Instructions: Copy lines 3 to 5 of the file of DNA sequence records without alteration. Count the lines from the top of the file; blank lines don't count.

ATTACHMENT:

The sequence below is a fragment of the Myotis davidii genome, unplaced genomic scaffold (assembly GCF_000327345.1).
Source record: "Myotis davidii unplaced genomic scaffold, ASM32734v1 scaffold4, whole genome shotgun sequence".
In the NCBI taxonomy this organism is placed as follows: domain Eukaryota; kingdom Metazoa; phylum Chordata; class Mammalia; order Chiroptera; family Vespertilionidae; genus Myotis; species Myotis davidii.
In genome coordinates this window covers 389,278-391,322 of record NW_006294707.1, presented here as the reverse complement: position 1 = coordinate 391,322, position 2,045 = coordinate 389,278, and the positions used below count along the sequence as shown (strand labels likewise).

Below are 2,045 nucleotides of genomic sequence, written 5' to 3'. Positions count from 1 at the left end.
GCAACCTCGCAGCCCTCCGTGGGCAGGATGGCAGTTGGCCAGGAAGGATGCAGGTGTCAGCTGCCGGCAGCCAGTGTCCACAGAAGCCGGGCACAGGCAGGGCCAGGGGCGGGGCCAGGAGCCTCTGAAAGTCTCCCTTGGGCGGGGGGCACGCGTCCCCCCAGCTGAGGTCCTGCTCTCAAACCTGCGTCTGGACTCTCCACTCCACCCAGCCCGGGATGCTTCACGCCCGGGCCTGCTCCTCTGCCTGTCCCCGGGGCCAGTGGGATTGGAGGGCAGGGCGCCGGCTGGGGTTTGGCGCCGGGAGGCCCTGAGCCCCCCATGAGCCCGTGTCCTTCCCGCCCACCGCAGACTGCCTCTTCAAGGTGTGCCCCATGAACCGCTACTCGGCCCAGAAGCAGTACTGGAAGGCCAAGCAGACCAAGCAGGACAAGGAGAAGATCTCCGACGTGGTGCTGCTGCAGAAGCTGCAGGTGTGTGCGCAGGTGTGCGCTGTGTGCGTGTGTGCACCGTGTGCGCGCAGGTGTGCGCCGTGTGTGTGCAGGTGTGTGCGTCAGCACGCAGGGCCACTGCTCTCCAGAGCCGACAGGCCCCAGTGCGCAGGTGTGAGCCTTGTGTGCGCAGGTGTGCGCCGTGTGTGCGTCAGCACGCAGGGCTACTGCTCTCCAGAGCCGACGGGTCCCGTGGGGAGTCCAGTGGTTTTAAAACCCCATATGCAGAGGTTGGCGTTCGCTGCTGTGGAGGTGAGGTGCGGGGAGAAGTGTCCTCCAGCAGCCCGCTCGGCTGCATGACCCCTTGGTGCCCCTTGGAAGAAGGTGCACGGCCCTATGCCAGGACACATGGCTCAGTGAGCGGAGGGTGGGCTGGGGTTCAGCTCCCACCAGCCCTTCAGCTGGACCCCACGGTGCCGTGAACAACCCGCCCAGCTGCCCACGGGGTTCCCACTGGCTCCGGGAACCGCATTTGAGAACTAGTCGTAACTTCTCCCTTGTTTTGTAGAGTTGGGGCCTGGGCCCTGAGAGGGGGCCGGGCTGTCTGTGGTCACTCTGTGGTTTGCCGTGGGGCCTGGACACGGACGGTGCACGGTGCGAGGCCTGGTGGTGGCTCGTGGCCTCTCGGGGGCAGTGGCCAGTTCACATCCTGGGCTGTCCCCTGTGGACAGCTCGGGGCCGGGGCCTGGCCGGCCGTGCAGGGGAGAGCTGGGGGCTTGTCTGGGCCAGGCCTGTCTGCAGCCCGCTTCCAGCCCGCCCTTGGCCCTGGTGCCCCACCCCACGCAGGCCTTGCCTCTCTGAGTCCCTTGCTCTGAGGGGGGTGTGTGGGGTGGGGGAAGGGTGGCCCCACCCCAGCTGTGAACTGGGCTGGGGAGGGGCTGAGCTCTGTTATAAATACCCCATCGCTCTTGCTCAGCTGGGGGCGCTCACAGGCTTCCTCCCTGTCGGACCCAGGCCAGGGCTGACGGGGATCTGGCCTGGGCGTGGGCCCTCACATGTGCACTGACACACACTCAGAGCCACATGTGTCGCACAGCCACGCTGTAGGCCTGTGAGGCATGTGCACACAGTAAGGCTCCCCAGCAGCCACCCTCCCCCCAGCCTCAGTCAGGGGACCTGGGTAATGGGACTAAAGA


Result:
In the NCBI taxonomy this organism is placed as follows: domain Eukaryota; kingdom Metazoa; phylum Chordata; class Mammalia; order Chiroptera; family Vespertilionidae; genus Myotis; species Myotis davidii.
In genome coordinates this window covers 389,278-391,322 of record NW_006294707.1, presented here as the reverse complement: position 1 = coordinate 391,322, position 2,045 = coordinate 389,278, and the positions used below count along the sequence as shown (strand labels likewise).

Below are 2,045 nucleotides of genomic sequence, written 5' to 3'. Positions count from 1 at the left end.